Windows Phone 7.5 Mango has hit the market with much fanfare and a slew of new devices. The Samsung Focus Flash for AT&T is part of the aforementioned group. The American sibling of the Samsung Omnia W, together with its upscale partner, the Focus S has the difficult task of swaying people away from the established players, which Android and iOS devices are, by packing solid hardware, spanking new OS, and a budget price tag.
After a quick look at the phone’s metal clad, all black body, and Super AMOLED screen however, the term “budget” gets quickly pushed to the back of your mind. One might even argue, that the Focus Flash look more upscale than its bigger brother – the Focus S.
On the inside, the two Windows Phone siblings from Samsung have a lot in common. Both devices are featuring a 1.4GHz Scorpion CPU, and a Qualcomm Snapdragon chipset. This can be attributed to the stringent hardware requirements which Microsoft has toward the devices, running its mobile OS. In short – it is difficult to divide the Windows Phone handsets into budget and high-end. The Samsung Focus Flash surely doesn’t mind this.
While Windows Phone 7 was clearly a work in progress when released, the latest Mango update has firmly put the OS on the path of credibility. App support is still quite limited, but Microsoft is working really hard in this direction by courting the top developers from the other OS ecosystems. All in all, given the financial power of the Redmond based software giant, we can reasonably expect the gap between Windows Phone and the top dogs to grow narrower as time progresses.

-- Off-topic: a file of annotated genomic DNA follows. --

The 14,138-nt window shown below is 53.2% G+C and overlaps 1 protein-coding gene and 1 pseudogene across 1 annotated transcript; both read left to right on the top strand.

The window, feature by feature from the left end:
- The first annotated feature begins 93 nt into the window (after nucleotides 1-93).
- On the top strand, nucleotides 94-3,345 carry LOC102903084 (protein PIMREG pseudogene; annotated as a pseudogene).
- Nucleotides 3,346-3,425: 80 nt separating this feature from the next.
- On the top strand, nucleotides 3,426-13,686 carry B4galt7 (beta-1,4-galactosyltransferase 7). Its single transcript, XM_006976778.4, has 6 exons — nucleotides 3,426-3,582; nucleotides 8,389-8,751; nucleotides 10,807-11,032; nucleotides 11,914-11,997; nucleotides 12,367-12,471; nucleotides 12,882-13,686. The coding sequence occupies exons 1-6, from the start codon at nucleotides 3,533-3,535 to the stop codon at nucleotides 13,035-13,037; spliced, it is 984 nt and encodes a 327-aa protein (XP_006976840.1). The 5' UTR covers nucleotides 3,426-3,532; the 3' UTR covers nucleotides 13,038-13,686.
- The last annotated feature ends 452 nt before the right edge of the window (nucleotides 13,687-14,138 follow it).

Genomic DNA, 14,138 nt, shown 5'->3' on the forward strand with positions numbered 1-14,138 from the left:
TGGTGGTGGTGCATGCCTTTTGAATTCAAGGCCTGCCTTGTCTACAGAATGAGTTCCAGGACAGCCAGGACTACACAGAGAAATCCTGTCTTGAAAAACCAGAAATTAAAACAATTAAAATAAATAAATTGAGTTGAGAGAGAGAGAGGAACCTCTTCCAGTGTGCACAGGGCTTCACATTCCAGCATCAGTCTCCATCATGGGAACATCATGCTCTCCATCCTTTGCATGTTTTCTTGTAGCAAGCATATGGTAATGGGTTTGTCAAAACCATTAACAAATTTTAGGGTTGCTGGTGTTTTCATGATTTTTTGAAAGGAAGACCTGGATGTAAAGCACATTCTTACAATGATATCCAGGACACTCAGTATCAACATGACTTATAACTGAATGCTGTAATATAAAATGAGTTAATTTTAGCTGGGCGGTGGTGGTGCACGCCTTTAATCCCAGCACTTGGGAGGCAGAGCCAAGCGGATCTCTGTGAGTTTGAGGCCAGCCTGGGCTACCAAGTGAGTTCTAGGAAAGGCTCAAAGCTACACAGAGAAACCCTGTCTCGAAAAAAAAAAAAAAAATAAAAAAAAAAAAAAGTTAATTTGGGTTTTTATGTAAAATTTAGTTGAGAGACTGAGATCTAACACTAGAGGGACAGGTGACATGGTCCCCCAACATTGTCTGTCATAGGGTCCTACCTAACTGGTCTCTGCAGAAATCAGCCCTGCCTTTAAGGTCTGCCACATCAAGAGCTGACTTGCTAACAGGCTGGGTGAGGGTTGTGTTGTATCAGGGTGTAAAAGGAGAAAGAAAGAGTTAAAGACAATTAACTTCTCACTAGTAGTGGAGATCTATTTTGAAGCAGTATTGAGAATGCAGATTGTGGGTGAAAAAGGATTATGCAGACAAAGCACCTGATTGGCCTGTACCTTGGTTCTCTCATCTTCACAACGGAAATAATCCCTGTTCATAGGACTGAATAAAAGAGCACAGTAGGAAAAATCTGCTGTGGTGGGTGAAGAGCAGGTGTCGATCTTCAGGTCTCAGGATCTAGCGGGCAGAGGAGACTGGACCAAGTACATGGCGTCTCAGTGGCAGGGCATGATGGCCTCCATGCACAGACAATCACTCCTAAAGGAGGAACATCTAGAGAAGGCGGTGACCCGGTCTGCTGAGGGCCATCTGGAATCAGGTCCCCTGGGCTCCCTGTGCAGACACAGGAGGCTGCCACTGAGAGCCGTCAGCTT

The Samsung Focus Flash has the luxury of packing a fairly upmarket hardware (for a Windows Phone device), while being priced like an entry-level smartphone. Is it going to make it in a world of free iPhone and Android devices? This is what we are going to try and answer with this review. As always, we’ll kick things off with unboxing and a hardware inspection.
Editorial: You might notice that this review is shorter than usual and doesn't include all of our proprietary tests. The reason is it has been prepared and written far away from our office and test lab. The Samsung Focus Flash is a US-only phone, so it will probably never get to the shores of the Old Continent. Still, we think we've captured the essence of the phone in the same precise, informative and detailed way that's become our trademark. Enjoy the good read!
the phone is more good when it have bluetooth.
Wow! That's a really neat anwser!
I recently puacrhsed this phone the only negative things i can say about it is the camera ( does not zoom while taking a picture), dim light and that its like one of the most heaviest phones ( i think) and yeaa.. also using the analog touch pads for ...